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    Finished reading: The Real Work by Adam Gopnik 📚A great section on the art of magic and the significance of S.W. Erdnase’s book, The Expert at the Card Table. Apparently, when magicians want to learn a new trick from the top expert, they ask, “Who has the real work?” It’s a useful question, and not just for magic tricks. Gopnik, long a masterly writer, tries his hand at a series of *new * skills, including driving, making bread, dancing, and alarmingly, urinating in public. That last one does make sense, but you have to read the book to find out why. I also found out that when a magician catches a bullet, it’s real. Sometimes, the trick is that you have to catch the bullet.

    I’ve written more about this book: What is the real work of serendipity?

    It strikes me that one significant feature of mastery is to be able to spot a lucky opportunity and then make something of it. The expert can’t help but see it. Everyone else would miss this chance moment, or else be unable to execute the essential implementation.

    How many books are you reading?

    On Mastodon, Evan Prodromou asked “How many books are you reading?” and I was slightly shocked by the results. Only 5% of 569 people said they were reading six or more books. I thought I was quite normal, but it turns out I’m not. Currently I’m officially reading seven books, but that doesn’t include the four books I’ve finished recently that never made it onto the ‘currently reading’ list. Somehow, having a list of books I’m reading makes me want to read different books.

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    Finished reading: Show Your Work! by Austin Kleon. 📚
    Loving Austin Kleon’s blog, I ordered his trilogy from my local bookstore. Also finished Keep Going. Now just have Steal Like an Artist to read. Yes, I’m reading them in the wrong order LOL.

    #reading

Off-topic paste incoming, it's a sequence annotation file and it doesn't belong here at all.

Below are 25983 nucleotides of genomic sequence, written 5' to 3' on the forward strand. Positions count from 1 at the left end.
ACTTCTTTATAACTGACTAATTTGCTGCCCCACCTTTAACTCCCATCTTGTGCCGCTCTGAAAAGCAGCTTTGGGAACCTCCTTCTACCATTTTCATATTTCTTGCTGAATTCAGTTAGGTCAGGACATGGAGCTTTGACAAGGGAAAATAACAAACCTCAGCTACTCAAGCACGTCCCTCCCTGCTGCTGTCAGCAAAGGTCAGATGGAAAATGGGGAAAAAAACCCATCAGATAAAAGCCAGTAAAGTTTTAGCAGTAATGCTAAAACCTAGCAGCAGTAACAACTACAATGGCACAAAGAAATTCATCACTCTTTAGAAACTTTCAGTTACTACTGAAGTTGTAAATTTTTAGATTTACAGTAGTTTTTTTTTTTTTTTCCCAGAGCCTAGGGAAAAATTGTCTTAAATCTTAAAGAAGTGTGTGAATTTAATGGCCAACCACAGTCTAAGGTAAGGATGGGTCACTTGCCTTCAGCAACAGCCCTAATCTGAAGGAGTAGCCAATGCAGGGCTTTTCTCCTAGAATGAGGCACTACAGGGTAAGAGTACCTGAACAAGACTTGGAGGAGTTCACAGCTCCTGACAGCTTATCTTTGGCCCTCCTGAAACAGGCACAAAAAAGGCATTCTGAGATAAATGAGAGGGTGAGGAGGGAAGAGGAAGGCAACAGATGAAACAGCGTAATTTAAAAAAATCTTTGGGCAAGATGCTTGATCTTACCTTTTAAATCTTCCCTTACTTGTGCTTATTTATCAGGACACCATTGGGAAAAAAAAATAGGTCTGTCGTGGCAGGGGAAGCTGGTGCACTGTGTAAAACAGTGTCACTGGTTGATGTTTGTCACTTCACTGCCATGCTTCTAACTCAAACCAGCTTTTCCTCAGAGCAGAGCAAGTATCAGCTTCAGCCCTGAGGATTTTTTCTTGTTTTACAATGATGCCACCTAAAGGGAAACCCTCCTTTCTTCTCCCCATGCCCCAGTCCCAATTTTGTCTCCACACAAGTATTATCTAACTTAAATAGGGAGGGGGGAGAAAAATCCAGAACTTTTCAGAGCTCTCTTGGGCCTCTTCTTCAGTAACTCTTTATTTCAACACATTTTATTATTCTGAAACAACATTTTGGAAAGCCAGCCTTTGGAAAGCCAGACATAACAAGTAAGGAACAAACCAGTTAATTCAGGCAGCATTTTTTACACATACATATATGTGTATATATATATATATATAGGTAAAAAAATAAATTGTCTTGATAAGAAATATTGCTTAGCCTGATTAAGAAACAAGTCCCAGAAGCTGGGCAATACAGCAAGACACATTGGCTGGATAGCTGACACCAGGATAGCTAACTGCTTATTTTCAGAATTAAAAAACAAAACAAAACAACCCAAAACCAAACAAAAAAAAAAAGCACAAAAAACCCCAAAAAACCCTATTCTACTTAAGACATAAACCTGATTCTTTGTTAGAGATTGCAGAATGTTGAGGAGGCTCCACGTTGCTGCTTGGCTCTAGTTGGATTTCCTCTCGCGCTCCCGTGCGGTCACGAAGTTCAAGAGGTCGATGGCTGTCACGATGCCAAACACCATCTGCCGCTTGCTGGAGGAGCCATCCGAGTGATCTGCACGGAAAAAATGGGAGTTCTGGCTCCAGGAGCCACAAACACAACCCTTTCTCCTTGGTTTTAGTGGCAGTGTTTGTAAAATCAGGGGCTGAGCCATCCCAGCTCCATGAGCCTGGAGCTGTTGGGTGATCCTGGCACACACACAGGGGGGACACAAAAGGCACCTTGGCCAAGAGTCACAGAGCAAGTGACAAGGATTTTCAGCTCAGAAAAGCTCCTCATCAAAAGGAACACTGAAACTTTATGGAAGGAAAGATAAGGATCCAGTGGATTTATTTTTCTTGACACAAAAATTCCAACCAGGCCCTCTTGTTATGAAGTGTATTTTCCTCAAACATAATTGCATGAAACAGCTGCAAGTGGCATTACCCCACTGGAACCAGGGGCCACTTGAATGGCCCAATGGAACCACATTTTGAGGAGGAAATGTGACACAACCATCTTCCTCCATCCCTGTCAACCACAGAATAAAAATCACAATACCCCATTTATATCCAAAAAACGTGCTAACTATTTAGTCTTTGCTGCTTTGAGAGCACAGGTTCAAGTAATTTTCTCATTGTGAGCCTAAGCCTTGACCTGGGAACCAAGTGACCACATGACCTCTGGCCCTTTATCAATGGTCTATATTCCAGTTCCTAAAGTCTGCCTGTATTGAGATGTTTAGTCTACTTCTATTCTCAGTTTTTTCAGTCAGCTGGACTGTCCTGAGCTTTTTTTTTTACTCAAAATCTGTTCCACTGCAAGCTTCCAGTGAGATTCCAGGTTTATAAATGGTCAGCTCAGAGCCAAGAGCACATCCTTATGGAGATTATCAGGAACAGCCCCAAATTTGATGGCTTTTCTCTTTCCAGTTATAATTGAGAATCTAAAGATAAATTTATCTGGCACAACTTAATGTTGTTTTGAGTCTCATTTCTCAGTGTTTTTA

What is the real work of Serendipity?

    Currently reading: The Real Work by Adam Gopnik 📚 The Real Work is what magicians call ‘the accumulated craft that makes for a great trick’, and the enigmatic S.W.Erdnase was a master. Adam Gopnik’s book on the nature of mastery devotes a whole chapter to him, so I was amused to find him also mentioned on the new series of Good Omens. This is a great example of the chance happening that people often confuse with serendipity.

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    Currently reading: Milkman by Anna Burns. 📚 By turns hilarious and harrowing. It’s not at all how I imagined it, which was mainly harrowing. Sure, the eponymous ‘Milkman’ is deeply sinister (and the narrative has only just got going), but the narrator’s voice is fantastically funny and engaging.

    I have elephants

    A chapter of Sarah Bakewell’s book Humanly Possible considers the life and times of Renaissance scholar Petrarch. Petrarch, she says, wrote a book called Remedies for Fortune Fair and Foul (1360), which is a dialogue between three embodied figures: Reason, Sorrow and Joy. Reason’s job here is both to cheer up Sorrow and to settle down Joy. At one point, Joy says, “I have elephants.” Reason replies, “May I ask for what purpose?

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    Was Dracula foiled by a gang of obsessive note-takers?

    May 3 is the date Bram Stoker’s famous novel, Dracula begins. It’s a classic tale of evil, lust and violence and you can follow along from the safety of your in-box with Dracula Daily.1 I was not able to light on any map or work giving the exact locality of the Castle Dracula, as there are no maps of this country as yet to compare with our own Ordnance Survey maps; but I found that Bistritz, the post town named by Count Dracula, is a fairly well-known place.